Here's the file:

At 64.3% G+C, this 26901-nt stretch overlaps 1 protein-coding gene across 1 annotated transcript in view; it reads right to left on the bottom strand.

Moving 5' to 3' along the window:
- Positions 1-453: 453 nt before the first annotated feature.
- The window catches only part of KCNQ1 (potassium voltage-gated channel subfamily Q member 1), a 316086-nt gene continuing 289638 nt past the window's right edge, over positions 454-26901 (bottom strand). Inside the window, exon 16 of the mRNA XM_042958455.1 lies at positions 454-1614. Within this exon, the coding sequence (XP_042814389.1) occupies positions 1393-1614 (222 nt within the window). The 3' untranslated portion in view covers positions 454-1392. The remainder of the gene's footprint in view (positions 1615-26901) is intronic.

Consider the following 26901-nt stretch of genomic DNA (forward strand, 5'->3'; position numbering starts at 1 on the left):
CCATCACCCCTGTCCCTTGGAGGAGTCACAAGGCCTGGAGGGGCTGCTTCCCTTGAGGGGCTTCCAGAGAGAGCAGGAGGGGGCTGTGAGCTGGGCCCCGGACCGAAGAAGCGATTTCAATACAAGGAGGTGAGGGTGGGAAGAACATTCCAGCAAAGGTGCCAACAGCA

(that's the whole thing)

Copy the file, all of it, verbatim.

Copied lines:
At 64.3% G+C, this 26901-nt stretch overlaps 1 protein-coding gene across 1 annotated transcript in view; it reads right to left on the bottom strand.

Moving 5' to 3' along the window:
- Positions 1-453: 453 nt before the first annotated feature.
- The window catches only part of KCNQ1 (potassium voltage-gated channel subfamily Q member 1), a 316086-nt gene continuing 289638 nt past the window's right edge, over positions 454-26901 (bottom strand). Inside the window, exon 16 of the mRNA XM_042958455.1 lies at positions 454-1614. Within this exon, the coding sequence (XP_042814389.1) occupies positions 1393-1614 (222 nt within the window). The 3' untranslated portion in view covers positions 454-1392. The remainder of the gene's footprint in view (positions 1615-26901) is intronic.

Consider the following 26901-nt stretch of genomic DNA (forward strand, 5'->3'; position numbering starts at 1 on the left):
CCATCACCCCTGTCCCTTGGAGGAGTCACAAGGCCTGGAGGGGCTGCTTCCCTTGAGGGGCTTCCAGAGAGAGCAGGAGGGGGCTGTGAGCTGGGCCCCGGACCGAAGAAGCGATTTCAATACAAGGAGGTGAGGGTGGGAAGAACATTCCAGCAAAGGTGCCAACAGCA